With respect to the second prong, a plaintiff must show that the deprivation was caused by the enforcement of an express policy, by a widespread practice that is so permanent and well-settled that it constitutes a custom or practice, or by a person with final policymaking authority. Thomas, 604 F.3d at 303 (citing Monell, 436 U.S. at 690). A defendant's failure to make a policy is also actionable in situations where rules or regulations are required to remedy a potentially dangerous practice. See Sims v. Mulcahy, 902 F.2d 524, 543 (7th Cir. 1990) (quoting Jones v. City of Chicago, 787 F.2d 200, 204-05 (7th Cir. 1986)). Although there is no "clear consensus" about the frequency with which harmful conduct must occur to qualify as a widespread practice or policy, see Thomas,604 F.3d at 303 (citing Cosby v. Ward, 843 F.2d 967, 983 (7th Cir. 1988)), a "pattern of conduct or a series of acts violative of constitutional rights" may give rise to an inference that a municipal policy is the cause of the violations, see Powe v. City of Chicago, 664 F.2d 639, 650 (7th Cir. 1981).

Here, Plaintiffs contend that the denial of adequate medical care to McDowell was an unconstitutional deprivation caused by Cook County's widespread customs, policies, and practices that were promulgated, enforced, and disseminated by Defendant Dart. Specifically, Plaintiffs allege that Cook County and Sheriff Dart "failed utterly to provide the most basic health care commensurate with a civilized society, in this case and in many other cases" by:

failing to provide nighttime medical services; failing to have an adequate plan for emergency medical needs, including a plan to move detainees up stairways; failing to have a reasonably equipped or staffed emergency medical response team; failing to have a system in place so that medical requests of detainees would be reviewed promptly by medical staff; failing to staff a sufficient number of correctional officers at Cook County Jail, in violation of accepted practices and court orders, despite knowing that such understaffing greatly increases the chances that detainees' serious medical needs go untreated; failing to correct serious safety problems such as broken video monitoring systems, despite knowing that such problems greatly increase the chances that detainees' serious medical needs go untreated; and failing to provide adequate assessments of incoming detainees' health situations by qualified physicians. See [32, at ¶¶ 34-35].

Plaintiffs further contend that Defendants knew about the inadequacies of its alleged practices and consciously disregarded the risks the practices posed. In support of this contention, Plaintiffs allege that Defendants encouraged the destruction of documents and false writing of reports to cover up inadequacies in the medical care of detainees, thus maintaining an "atmosphere and climate" where inmates' serious medical needs were ignored and constitutional violations were not prosecuted or punished. See [32, at ¶ 35.]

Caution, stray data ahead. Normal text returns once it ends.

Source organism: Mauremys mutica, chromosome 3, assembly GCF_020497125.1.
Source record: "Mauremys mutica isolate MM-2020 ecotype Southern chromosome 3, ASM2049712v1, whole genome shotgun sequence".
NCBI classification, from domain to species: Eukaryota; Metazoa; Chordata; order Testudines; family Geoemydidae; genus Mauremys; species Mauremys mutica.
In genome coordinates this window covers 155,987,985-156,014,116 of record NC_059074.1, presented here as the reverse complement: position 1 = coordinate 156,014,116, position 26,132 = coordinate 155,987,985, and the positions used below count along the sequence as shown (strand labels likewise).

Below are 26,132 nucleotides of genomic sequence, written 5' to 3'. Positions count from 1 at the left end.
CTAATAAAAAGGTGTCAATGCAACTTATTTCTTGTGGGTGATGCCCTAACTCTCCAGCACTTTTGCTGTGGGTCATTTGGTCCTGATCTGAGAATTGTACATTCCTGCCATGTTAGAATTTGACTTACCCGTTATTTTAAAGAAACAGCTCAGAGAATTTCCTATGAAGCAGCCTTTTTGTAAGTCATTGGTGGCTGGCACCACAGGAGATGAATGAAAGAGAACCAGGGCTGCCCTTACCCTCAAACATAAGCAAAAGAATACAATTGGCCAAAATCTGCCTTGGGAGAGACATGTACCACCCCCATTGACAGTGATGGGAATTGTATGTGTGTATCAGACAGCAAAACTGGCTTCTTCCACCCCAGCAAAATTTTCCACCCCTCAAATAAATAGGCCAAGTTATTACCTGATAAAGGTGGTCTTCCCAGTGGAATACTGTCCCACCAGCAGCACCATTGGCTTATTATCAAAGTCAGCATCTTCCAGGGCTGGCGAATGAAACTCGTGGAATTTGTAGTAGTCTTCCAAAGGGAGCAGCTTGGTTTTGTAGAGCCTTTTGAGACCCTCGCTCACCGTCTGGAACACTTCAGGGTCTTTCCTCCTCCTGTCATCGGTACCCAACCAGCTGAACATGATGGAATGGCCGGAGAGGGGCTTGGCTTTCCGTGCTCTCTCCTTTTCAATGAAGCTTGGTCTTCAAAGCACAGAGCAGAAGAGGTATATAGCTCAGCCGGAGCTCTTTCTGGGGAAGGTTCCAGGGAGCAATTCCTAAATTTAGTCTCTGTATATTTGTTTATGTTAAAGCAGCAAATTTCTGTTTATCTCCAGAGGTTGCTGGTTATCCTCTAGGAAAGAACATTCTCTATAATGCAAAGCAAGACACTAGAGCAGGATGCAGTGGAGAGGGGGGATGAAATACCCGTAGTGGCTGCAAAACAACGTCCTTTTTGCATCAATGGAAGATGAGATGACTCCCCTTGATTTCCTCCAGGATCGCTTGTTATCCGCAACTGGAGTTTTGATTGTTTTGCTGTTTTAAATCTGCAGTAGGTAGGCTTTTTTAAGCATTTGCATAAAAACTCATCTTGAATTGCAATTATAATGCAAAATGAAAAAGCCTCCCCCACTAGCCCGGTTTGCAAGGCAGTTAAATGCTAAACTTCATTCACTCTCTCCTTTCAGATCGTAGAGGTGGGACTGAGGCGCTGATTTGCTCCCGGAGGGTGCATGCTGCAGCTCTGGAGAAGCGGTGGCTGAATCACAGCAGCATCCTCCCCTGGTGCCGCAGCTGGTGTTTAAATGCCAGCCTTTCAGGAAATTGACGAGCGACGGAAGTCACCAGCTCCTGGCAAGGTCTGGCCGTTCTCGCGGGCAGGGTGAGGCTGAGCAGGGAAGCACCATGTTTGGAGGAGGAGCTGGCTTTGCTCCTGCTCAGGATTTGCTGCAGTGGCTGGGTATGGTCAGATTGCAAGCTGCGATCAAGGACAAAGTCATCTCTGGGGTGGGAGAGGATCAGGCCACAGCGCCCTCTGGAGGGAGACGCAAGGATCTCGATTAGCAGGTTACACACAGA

Plaintiffs submit that the systemic customs and policies directly and proximately caused McDowell to be denied medical care and led to her death, and that, pursuant to Monell, both Cook County and Sheriff Dart are liable. In their motion to dismiss, Defendants assert that Plaintiffs' Monell claim should be dismissed because the alleged systemic failures do not adequately support an inference of deliberate indifference. Defendants do not, however, raise any argument contesting the existence of widespread policies and practices at the jail or (assuming their existence, arguendo) disputing the link between those policies and practices and the treatment that McDowell received or failed to receive.

The Court finds that Plaintiffs' allegations support their legal conclusions as to the Monell claim against Cook County and Sheriff Dart. The complaint alleges numerous, widespread failings in Cook County Jail systems for providing access to medical treatment that plausibly suggest a "pattern of conduct or * * * series of acts violative of constitutional rights [that] will in many cases raise an inference of municipal policy." See Powe, 664 F.2d at 650. Furthermore, the complaint alleges facts that describe a direct link between (1) jail policies of inadequately providing medical treatment or failing to institute mechanisms for obtaining treatment, and (2) McDowell's inability to obtain treatment for her medical condition during her three days in detention on the other hand. Accepting all factual statements in the complaint as true for purposes of this motion, the Court "draw[s] the reasonable inference" that the alleged deleterious policies of Cook County Jail resulted in the denial of McDowell's access to adequate medical care in violation of the Fourteenth Amendment. See Twombly, 550 U.S. at 556. The Court therefore denies Defendants' motion to dismiss the Monell claim against Cook County and Sheriff Dart in his official capacity.

IV. Plaintiffs' State Law Claims

In addition to the federal § 1983 claim, Plaintiffs allege various Illinois state claims, including wrongful death (Count II), survival action (Count III), intentional infliction of emotional distress (Count IV), negligence (Count V), and liability under the theory of respondeat superior (Count VI). Defendants present three theories as to why the Court should dismiss the state law claims. First, Defendants move to dismiss Counts II-V on the ground that Plaintiffs have failed to submit the requisite certificate of merit pursuant to 735 ILCS § 5/2-622, the Illinois Healing Art Malpractice Act. Second, Defendants move to dismiss Counts II-V under the Illinois Local Governmental and Governmental Employees Tort Immunity Act, 745 ILCS §§ 10/6-105, 10/6-106(a), and 10/4-105. Finally, Defendants move to dismiss the respondeat superior claim against Cook County on the ground that Sheriff Dart is an independently elected officer who is not subject to the direction of the County. The Court addresses each argument in turn.